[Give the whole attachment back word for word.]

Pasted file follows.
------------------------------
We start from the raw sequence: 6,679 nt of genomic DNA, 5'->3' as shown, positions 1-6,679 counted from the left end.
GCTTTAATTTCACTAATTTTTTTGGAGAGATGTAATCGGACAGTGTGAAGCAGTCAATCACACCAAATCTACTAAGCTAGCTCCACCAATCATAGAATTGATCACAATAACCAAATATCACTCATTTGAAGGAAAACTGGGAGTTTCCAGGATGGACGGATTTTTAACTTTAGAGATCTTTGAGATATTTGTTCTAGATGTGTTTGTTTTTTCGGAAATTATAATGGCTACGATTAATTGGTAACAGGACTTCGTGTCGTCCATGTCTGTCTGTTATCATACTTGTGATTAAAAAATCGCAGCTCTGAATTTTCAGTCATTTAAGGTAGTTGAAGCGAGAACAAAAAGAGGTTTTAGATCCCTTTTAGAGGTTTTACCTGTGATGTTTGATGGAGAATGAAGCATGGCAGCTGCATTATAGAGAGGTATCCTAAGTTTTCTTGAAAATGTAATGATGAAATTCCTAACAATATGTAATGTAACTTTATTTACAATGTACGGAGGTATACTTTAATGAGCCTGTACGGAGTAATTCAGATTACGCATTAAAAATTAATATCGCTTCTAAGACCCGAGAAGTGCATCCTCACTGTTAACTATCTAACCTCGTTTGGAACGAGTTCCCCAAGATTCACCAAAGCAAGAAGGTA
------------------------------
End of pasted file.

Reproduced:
We start from the raw sequence: 6,679 nt of genomic DNA, 5'->3' as shown, positions 1-6,679 counted from the left end.
GCTTTAATTTCACTAATTTTTTTGGAGAGATGTAATCGGACAGTGTGAAGCAGTCAATCACACCAAATCTACTAAGCTAGCTCCACCAATCATAGAATTGATCACAATAACCAAATATCACTCATTTGAAGGAAAACTGGGAGTTTCCAGGATGGACGGATTTTTAACTTTAGAGATCTTTGAGATATTTGTTCTAGATGTGTTTGTTTTTTCGGAAATTATAATGGCTACGATTAATTGGTAACAGGACTTCGTGTCGTCCATGTCTGTCTGTTATCATACTTGTGATTAAAAAATCGCAGCTCTGAATTTTCAGTCATTTAAGGTAGTTGAAGCGAGAACAAAAAGAGGTTTTAGATCCCTTTTAGAGGTTTTACCTGTGATGTTTGATGGAGAATGAAGCATGGCAGCTGCATTATAGAGAGGTATCCTAAGTTTTCTTGAAAATGTAATGATGAAATTCCTAACAATATGTAATGTAACTTTATTTACAATGTACGGAGGTATACTTTAATGAGCCTGTACGGAGTAATTCAGATTACGCATTAAAAATTAATATCGCTTCTAAGACCCGAGAAGTGCATCCTCACTGTTAACTATCTAACCTCGTTTGGAACGAGTTCCCCAAGATTCACCAAAGCAAGAAGGTA